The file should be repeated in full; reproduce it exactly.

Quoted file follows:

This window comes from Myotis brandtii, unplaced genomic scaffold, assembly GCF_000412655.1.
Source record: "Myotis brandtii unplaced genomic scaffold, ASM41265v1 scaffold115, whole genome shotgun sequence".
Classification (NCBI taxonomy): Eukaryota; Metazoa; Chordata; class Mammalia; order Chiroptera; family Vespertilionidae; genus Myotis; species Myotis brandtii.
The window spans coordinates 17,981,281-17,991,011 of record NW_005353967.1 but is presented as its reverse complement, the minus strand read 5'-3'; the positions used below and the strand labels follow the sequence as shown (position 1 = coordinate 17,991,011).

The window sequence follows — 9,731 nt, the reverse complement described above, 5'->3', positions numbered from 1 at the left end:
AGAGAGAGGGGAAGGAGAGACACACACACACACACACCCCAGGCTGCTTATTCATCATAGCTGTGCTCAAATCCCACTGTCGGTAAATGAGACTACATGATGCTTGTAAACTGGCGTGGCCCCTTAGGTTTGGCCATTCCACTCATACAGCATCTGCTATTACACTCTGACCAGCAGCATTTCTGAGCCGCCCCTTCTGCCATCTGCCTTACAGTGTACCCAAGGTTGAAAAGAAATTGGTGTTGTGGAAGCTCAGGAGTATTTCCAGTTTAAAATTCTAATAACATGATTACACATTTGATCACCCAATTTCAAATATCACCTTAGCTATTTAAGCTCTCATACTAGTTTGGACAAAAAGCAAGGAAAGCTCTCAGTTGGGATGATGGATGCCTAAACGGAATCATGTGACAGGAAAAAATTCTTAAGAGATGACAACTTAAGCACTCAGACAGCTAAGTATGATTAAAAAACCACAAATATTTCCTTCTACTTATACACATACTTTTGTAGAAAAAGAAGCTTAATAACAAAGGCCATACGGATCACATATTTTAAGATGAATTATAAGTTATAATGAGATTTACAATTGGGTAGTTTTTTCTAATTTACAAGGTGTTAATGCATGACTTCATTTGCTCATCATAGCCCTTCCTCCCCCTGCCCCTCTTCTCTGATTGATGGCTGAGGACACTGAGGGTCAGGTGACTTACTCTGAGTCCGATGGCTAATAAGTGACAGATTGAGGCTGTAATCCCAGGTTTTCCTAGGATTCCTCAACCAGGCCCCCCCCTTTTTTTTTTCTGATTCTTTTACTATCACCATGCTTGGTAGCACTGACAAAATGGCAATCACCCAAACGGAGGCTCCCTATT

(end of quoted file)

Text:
This window comes from Myotis brandtii, unplaced genomic scaffold, assembly GCF_000412655.1.
Source record: "Myotis brandtii unplaced genomic scaffold, ASM41265v1 scaffold115, whole genome shotgun sequence".
Classification (NCBI taxonomy): Eukaryota; Metazoa; Chordata; class Mammalia; order Chiroptera; family Vespertilionidae; genus Myotis; species Myotis brandtii.
The window spans coordinates 17,981,281-17,991,011 of record NW_005353967.1 but is presented as its reverse complement, the minus strand read 5'-3'; the positions used below and the strand labels follow the sequence as shown (position 1 = coordinate 17,991,011).

The window sequence follows — 9,731 nt, the reverse complement described above, 5'->3', positions numbered from 1 at the left end:
AGAGAGAGGGGAAGGAGAGACACACACACACACACACCCCAGGCTGCTTATTCATCATAGCTGTGCTCAAATCCCACTGTCGGTAAATGAGACTACATGATGCTTGTAAACTGGCGTGGCCCCTTAGGTTTGGCCATTCCACTCATACAGCATCTGCTATTACACTCTGACCAGCAGCATTTCTGAGCCGCCCCTTCTGCCATCTGCCTTACAGTGTACCCAAGGTTGAAAAGAAATTGGTGTTGTGGAAGCTCAGGAGTATTTCCAGTTTAAAATTCTAATAACATGATTACACATTTGATCACCCAATTTCAAATATCACCTTAGCTATTTAAGCTCTCATACTAGTTTGGACAAAAAGCAAGGAAAGCTCTCAGTTGGGATGATGGATGCCTAAACGGAATCATGTGACAGGAAAAAATTCTTAAGAGATGACAACTTAAGCACTCAGACAGCTAAGTATGATTAAAAAACCACAAATATTTCCTTCTACTTATACACATACTTTTGTAGAAAAAGAAGCTTAATAACAAAGGCCATACGGATCACATATTTTAAGATGAATTATAAGTTATAATGAGATTTACAATTGGGTAGTTTTTTCTAATTTACAAGGTGTTAATGCATGACTTCATTTGCTCATCATAGCCCTTCCTCCCCCTGCCCCTCTTCTCTGATTGATGGCTGAGGACACTGAGGGTCAGGTGACTTACTCTGAGTCCGATGGCTAATAAGTGACAGATTGAGGCTGTAATCCCAGGTTTTCCTAGGATTCCTCAACCAGGCCCCCCCCTTTTTTTTTTCTGATTCTTTTACTATCACCATGCTTGGTAGCACTGACAAAATGGCAATCACCCAAACGGAGGCTCCCTATT